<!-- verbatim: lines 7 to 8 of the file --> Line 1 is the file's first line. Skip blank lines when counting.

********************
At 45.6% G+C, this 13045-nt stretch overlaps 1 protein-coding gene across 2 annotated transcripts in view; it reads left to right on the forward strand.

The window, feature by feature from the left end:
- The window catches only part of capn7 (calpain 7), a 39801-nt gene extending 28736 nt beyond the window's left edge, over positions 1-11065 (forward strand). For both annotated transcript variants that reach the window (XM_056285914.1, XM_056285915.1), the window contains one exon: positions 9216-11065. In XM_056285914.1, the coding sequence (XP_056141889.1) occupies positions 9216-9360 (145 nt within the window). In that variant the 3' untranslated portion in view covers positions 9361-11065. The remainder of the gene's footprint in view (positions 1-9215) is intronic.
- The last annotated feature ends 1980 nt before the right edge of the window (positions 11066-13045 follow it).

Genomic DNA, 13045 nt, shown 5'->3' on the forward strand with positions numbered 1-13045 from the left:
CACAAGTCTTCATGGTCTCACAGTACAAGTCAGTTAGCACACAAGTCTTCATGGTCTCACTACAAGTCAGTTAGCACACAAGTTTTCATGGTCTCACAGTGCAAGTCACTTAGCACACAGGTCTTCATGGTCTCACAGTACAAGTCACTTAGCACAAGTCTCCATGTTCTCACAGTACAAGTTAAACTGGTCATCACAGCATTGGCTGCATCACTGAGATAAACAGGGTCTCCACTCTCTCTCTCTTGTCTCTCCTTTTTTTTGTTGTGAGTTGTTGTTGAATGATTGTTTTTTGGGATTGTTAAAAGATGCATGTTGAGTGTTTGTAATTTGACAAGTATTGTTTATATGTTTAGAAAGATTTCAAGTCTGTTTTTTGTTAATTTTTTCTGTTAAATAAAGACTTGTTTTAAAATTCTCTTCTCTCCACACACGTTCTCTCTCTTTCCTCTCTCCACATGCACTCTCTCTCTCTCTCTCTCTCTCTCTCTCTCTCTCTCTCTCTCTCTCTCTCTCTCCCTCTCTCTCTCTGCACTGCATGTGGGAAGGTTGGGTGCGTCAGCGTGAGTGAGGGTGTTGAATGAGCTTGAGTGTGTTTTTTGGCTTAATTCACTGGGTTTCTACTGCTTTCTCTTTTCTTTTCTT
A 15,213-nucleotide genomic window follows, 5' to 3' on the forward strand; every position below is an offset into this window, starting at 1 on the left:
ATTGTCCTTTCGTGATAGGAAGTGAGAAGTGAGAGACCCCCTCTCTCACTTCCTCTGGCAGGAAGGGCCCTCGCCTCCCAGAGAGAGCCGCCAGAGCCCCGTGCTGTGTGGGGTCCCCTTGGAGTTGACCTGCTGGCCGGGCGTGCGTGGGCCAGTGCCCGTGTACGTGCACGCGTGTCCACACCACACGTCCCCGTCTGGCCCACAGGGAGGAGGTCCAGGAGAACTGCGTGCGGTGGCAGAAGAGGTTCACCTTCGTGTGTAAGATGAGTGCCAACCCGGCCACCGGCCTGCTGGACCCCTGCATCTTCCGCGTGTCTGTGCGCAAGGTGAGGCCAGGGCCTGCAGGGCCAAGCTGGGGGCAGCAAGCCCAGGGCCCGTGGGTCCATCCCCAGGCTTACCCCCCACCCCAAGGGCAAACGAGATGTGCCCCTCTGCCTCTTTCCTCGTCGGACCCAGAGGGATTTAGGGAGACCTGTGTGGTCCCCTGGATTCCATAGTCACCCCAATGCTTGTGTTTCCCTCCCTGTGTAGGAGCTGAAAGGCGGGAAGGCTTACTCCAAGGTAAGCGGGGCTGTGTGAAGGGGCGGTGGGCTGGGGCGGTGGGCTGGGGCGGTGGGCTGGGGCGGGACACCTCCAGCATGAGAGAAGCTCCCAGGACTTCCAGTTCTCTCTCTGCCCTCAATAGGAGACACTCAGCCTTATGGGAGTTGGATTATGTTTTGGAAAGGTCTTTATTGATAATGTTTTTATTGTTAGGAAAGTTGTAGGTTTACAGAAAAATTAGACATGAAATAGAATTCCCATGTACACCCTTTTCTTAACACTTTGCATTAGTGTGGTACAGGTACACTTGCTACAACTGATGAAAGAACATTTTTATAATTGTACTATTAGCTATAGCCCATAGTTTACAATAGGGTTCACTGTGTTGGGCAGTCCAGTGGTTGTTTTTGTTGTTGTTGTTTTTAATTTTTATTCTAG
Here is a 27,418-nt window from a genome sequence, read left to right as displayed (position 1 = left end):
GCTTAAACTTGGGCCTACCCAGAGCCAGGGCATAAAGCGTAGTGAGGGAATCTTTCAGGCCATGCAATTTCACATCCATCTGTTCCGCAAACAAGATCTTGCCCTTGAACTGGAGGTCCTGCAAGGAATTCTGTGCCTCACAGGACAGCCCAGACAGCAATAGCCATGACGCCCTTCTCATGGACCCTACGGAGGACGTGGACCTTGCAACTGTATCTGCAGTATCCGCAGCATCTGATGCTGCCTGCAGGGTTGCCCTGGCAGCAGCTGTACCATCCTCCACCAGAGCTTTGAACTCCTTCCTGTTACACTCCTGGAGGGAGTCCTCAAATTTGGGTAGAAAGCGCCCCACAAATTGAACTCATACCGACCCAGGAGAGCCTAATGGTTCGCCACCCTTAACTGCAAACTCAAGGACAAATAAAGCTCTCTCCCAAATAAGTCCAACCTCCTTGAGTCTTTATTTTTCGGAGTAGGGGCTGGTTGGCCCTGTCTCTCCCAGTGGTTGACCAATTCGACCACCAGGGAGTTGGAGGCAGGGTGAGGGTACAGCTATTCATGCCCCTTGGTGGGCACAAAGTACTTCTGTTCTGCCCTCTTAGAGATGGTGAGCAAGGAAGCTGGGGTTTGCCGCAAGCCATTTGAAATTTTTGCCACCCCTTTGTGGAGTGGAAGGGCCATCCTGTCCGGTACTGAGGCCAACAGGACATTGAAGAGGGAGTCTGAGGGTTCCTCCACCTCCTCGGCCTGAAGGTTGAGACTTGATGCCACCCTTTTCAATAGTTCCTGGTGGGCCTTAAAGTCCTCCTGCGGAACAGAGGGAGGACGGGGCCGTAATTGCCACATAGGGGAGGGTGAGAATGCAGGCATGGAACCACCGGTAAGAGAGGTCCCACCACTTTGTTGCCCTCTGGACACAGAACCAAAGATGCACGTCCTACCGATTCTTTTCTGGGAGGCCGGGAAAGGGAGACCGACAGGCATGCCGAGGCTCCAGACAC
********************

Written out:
A 15,213-nucleotide genomic window follows, 5' to 3' on the forward strand; every position below is an offset into this window, starting at 1 on the left:
ATTGTCCTTTCGTGATAGGAAGTGAGAAGTGAGAGACCCCCTCTCTCACTTCCTCTGGCAGGAAGGGCCCTCGCCTCCCAGAGAGAGCCGCCAGAGCCCCGTGCTGTGTGGGGTCCCCTTGGAGTTGACCTGCTGGCCGGGCGTGCGTGGGCCAGTGCCCGTGTACGTGCACGCGTGTCCACACCACACGTCCCCGTCTGGCCCACAGGGAGGAGGTCCAGGAGAACTGCGTGCGGTGGCAGAAGAGGTTCACCTTCGTGTGTAAGATGAGTGCCAACCCGGCCACCGGCCTGCTGGACCCCTGCATCTTCCGCGTGTCTGTGCGCAAGGTGAGGCCAGGGCCTGCAGGGCCAAGCTGGGGGCAGCAAGCCCAGGGCCCGTGGGTCCATCCCCAGGCTTACCCCCCACCCCAAGGGCAAACGAGATGTGCCCCTCTGCCTCTTTCCTCGTCGGACCCAGAGGGATTTAGGGAGACCTGTGTGGTCCCCTGGATTCCATAGTCACCCCAATGCTTGTGTTTCCCTCCCTGTGTAGGAGCTGAAAGGCGGGAAGGCTTACTCCAAGGTAAGCGGGGCTGTGTGAAGGGGCGGTGGGCTGGGGCGGTGGGCTGGGGCGGTGGGCTGGGGCGGGACACCTCCAGCATGAGAGAAGCTCCCAGGACTTCCAGTTCTCTCTCTGCCCTCAATAGGAGACACTCAGCCTTATGGGAGTTGGATTATGTTTTGGAAAGGTCTTTATTGATAATGTTTTTATTGTTAGGAAAGTTGTAGGTTTACAGAAAAATTAGACATGAAATAGAATTCCCATGTACACCCTTTTCTTAACACTTTGCATTAGTGTGGTACAGGTACACTTGCTACAACTGATGAAAGAACATTTTTATAATTGTACTATTAGCTATAGCCCATAGTTTACAATAGGGTTCACTGTGTTGGGCAGTCCAGTGGTTGTTTTTGTTGTTGTTGTTTTTAATTTTTATTCTAG